Tesla Employees Allegedly Shared Customer Videos

Footage shared included incidents of nudity and road rage
By Steve Huff,  Newser Staff
Posted Apr 9, 2023 10:10 AM CDT
Lawsuit: Tesla Employees Shared Customer Videos
A Tesla Model Y Long Range is displayed at the Tesla Gallery in Troy, Mich.   (AP Photo/Carlos Osorio, File)

A class-action suit filed in federal court in California alleges that Tesla employees have been passing around videos from customers' car cameras and mocking them over the footage. The suit alleges that over the course of three years, Tesla employees inappropriately shared photos and videos from the cameras without consent—thereby violating California privacy law, reports the Washington Post. The footage from 2019 to 2022 reportedly included images of children, crashes, road rage, and potentially embarrassing moments, per the Verge. The employees allegedly weren't watching the videos to improve safety or anything like that; instead, the viewing was for the "tasteless and tortious entertainment" of Tesla employees and potentially others outside the company, per the suit.

The suit was filed following an exclusive Reuters report about the video sharing. Citing interviews with nine former Tesla employees, Reuters told of one employee seeing video in which a "completely naked" man approached a vehicle. Other footage reportedly included an accident that occurred in 2021 in which a fast-moving Tesla struck a child on a bike, the kid flying one way and the bike in the opposite direction. Reuters described the video as spreading "like wildfire" via employee chats taking place inside Tesla offices in San Mateo, California. The Post reports that anyone who leased or owned a Tesla from 2019 on can join the suit, which requests that the court compel the EV giant to cease recording, sharing, and viewing customers' footage and destroy any related personal data.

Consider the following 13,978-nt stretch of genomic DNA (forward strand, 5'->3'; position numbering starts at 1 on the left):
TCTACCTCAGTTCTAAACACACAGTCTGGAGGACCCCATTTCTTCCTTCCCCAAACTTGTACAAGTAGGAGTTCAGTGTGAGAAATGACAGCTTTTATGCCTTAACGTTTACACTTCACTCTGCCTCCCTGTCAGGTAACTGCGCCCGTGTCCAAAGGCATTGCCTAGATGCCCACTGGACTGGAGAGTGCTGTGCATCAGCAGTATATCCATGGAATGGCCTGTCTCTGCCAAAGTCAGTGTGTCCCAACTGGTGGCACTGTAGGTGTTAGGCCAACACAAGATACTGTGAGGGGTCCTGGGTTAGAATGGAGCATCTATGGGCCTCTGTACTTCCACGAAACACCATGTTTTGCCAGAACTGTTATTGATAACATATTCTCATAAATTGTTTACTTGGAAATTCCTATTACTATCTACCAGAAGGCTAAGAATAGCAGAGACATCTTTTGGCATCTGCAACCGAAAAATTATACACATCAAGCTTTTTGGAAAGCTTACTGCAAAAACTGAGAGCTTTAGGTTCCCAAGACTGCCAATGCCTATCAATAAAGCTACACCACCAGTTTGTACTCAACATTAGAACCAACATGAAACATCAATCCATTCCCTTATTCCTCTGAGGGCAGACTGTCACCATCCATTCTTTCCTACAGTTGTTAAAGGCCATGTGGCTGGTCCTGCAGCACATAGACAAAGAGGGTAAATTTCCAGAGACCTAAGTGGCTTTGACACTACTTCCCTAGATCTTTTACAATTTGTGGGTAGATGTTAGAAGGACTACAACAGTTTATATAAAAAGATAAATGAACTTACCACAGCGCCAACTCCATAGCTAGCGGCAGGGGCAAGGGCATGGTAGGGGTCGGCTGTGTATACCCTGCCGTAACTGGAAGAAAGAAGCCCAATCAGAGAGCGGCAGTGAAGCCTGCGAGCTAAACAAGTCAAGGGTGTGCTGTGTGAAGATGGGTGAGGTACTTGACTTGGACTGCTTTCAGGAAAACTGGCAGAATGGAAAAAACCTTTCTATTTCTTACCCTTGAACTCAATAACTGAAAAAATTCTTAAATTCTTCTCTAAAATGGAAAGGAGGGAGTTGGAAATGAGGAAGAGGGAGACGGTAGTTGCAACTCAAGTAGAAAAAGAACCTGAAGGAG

The lawsuit was filed by San Francisco resident Henry Yeh. He reportedly owns a 2022 Tesla Model Y equipped with a driver-facing camera and eight additional cameras that record the vehicle's surroundings. Yeh alleges that these cameras have the potential to capture footage inside customers' homes or garages without their consent. (More Tesla stories.)

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